When I got home, I signed the lease (with really bad terms, but of course I sought no legal input), papered up the plate glass windows with old news and got to work on the body-breaking labor between sending out my sales pitch and plan to some potential small-dollar friend-vestors and navigating the red tape of getting a Certificate of Occupancy for a bar. Wielding my dad’s heavy crowbar, I started dismantling the wretched “Price and Style” (ugly tees up front; illegal haircuts in the back) until I realized with dread that I went way too far in the old 1890 tenement—removing any layers that might have helped with soundproofing, dismantling the giant HVAC system, and effectively emerging now into the hallway and through the floors of the upstairs neighbors. In the basement, I discovered rat mummies and tore at unknown pieces of things I’m sure only in retrospect were highly toxic. At least sometimes myself and the earnest artist friends who dabbled in helping me wore masks:
Just one epic day of many was when Geraldo, the local wandering drug addict, wore his fatigues to help me create a furnace from the perfectly good air ducts we took down. We had too much garbage to remove at this point; I had twice filled the longest dumpster you could get and couldn’t risk having that massive thing in the road with no demo permit secured any longer, so we thought it was a good idea to burn refuse in the back garden plot that was, just weeks prior, full of fun items like abandoned refrigerators pushed from back patios. The smoke was large, black, and awful, we heard the firetruck sirens coming from a few blocks away immediately. Somehow I talked my way out of this. “We’re preparing for a BBQ, so sorry.”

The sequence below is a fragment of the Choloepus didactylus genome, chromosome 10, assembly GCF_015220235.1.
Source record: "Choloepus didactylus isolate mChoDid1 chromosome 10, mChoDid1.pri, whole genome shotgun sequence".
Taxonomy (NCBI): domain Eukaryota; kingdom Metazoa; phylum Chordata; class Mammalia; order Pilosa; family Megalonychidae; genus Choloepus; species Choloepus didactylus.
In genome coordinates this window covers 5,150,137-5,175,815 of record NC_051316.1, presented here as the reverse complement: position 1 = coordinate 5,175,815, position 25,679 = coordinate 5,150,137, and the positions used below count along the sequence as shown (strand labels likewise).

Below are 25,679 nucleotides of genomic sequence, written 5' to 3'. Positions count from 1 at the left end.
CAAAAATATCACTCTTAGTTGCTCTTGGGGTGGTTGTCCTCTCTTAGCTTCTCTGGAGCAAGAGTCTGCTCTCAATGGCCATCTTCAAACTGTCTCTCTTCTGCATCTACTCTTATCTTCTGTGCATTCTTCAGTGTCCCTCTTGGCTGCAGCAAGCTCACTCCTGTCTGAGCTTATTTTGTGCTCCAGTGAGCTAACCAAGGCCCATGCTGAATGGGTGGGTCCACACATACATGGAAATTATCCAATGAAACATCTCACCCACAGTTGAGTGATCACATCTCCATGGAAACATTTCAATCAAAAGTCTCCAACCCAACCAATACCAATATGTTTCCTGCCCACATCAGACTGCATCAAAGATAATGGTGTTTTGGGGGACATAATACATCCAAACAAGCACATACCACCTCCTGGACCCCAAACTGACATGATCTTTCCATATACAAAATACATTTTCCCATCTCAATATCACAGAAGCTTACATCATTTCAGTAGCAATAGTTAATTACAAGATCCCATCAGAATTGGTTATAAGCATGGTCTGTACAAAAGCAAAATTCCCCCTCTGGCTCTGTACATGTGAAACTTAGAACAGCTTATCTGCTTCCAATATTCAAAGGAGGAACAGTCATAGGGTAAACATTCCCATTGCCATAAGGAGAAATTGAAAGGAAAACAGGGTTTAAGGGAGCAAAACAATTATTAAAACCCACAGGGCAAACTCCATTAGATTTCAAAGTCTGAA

Finally this guy Joel arrived into my now-empty storefront one day, as I was painting and feeling more confident that I may not only die here. I had hosted a benefit party in my apartment and collected enough donor money, plus all my savings, to buy me three months total from lease signing to when I had to open or else. All I needed to do was drag in some used furniture from the curb. Joel was curious as many passersby were about “what’s she building in there.” He stepped in and asked what I was up to. I said, “I’m opening a bar.” And he said, “but where’s the bar?” And I shrugged. Maybe it could be an old door propped on some horses? He built me a bar for his bargain $1,000. Somehow, I opened on the day as planned, to the tune of only $30K.
It was a dream, and a nightmare. Adrenaline recedes; resolve, diligence and pride alternates with despair.
I’m an introvert; somehow it took me a bit to realize I had built myself a stage cage. I was trapped here nightly, holding court, nodding my head to every problem, eventually crying on the floor in the back room when there would be one sad drunk left sipping a beer for hours and the promise of a $1 tip. But it also became everything I imagined, and more. I created community. I built it, with the help from friends who followed and made the place their home. I made my mark, in allowing everyone to make theirs. And then one day, the short five-year lease was up, which I had effectively gentrified myself out of being to able afford, and in instant, it was all gone, the way the second you leave the important spot you believe you occupy in NYC, the city just reabsorbs the void as if you never existed. Stain Bar is a deli now, only a hint of the tin I exposed poking through the again-dropped ceiling, and a few inches of my artist friends’ murals left in the garden I greened. An archive of sorts only online here.